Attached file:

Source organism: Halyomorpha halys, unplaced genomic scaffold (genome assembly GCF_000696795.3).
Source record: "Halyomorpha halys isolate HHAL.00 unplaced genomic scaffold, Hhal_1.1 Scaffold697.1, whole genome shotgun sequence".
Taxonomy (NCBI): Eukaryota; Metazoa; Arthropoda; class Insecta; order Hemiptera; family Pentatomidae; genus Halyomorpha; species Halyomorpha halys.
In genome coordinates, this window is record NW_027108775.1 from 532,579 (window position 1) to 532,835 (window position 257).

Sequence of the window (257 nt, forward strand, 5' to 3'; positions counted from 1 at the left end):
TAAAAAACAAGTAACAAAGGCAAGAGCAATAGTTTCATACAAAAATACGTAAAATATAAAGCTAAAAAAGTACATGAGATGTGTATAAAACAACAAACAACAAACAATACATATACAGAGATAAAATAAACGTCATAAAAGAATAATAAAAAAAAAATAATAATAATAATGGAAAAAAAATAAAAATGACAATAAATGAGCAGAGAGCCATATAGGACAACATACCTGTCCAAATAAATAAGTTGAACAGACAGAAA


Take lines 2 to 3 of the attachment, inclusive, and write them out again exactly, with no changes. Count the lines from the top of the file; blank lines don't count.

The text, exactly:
Source record: "Halyomorpha halys isolate HHAL.00 unplaced genomic scaffold, Hhal_1.1 Scaffold697.1, whole genome shotgun sequence".
Taxonomy (NCBI): Eukaryota; Metazoa; Arthropoda; class Insecta; order Hemiptera; family Pentatomidae; genus Halyomorpha; species Halyomorpha halys.